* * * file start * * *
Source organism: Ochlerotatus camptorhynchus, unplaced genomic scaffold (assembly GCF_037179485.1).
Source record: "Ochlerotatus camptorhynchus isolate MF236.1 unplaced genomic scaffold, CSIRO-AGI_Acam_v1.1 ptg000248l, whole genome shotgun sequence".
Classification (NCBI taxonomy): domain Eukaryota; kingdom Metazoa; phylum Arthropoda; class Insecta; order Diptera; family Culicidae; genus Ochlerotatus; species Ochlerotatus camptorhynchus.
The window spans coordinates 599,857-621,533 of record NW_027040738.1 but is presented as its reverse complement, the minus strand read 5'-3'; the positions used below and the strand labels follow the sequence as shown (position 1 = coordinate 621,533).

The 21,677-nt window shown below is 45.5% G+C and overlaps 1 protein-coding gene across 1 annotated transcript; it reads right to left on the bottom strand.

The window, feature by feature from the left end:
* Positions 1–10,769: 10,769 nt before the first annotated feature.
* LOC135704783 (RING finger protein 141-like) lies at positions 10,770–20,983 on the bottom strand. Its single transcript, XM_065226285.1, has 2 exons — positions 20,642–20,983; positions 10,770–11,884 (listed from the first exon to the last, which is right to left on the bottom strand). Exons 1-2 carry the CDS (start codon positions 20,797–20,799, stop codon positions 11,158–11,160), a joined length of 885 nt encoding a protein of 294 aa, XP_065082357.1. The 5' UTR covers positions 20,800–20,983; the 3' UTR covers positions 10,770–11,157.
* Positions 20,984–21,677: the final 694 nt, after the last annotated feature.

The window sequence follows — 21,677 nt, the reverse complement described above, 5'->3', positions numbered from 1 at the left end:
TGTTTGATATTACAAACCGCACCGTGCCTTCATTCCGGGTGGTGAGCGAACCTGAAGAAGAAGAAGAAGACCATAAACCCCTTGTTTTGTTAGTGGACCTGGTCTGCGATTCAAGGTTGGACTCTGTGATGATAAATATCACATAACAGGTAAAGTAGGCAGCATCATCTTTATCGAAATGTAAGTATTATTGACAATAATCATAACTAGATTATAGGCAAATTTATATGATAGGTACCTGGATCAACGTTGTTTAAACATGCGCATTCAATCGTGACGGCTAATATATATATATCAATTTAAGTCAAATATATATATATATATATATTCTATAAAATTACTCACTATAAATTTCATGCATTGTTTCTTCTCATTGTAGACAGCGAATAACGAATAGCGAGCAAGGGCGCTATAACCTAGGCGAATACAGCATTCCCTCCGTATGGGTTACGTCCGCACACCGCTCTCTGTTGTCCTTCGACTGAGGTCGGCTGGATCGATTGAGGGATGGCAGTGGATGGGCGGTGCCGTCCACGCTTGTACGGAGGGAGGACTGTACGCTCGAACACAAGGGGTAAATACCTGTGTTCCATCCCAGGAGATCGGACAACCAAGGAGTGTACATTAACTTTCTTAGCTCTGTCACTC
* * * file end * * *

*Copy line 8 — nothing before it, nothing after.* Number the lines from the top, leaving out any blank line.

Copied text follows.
* LOC135704783 (RING finger protein 141-like) lies at positions 10,770–20,983 on the bottom strand. Its single transcript, XM_065226285.1, has 2 exons — positions 20,642–20,983; positions 10,770–11,884 (listed from the first exon to the last, which is right to left on the bottom strand). Exons 1-2 carry the CDS (start codon positions 20,797–20,799, stop codon positions 11,158–11,160), a joined length of 885 nt encoding a protein of 294 aa, XP_065082357.1. The 5' UTR covers positions 20,800–20,983; the 3' UTR covers positions 10,770–11,157.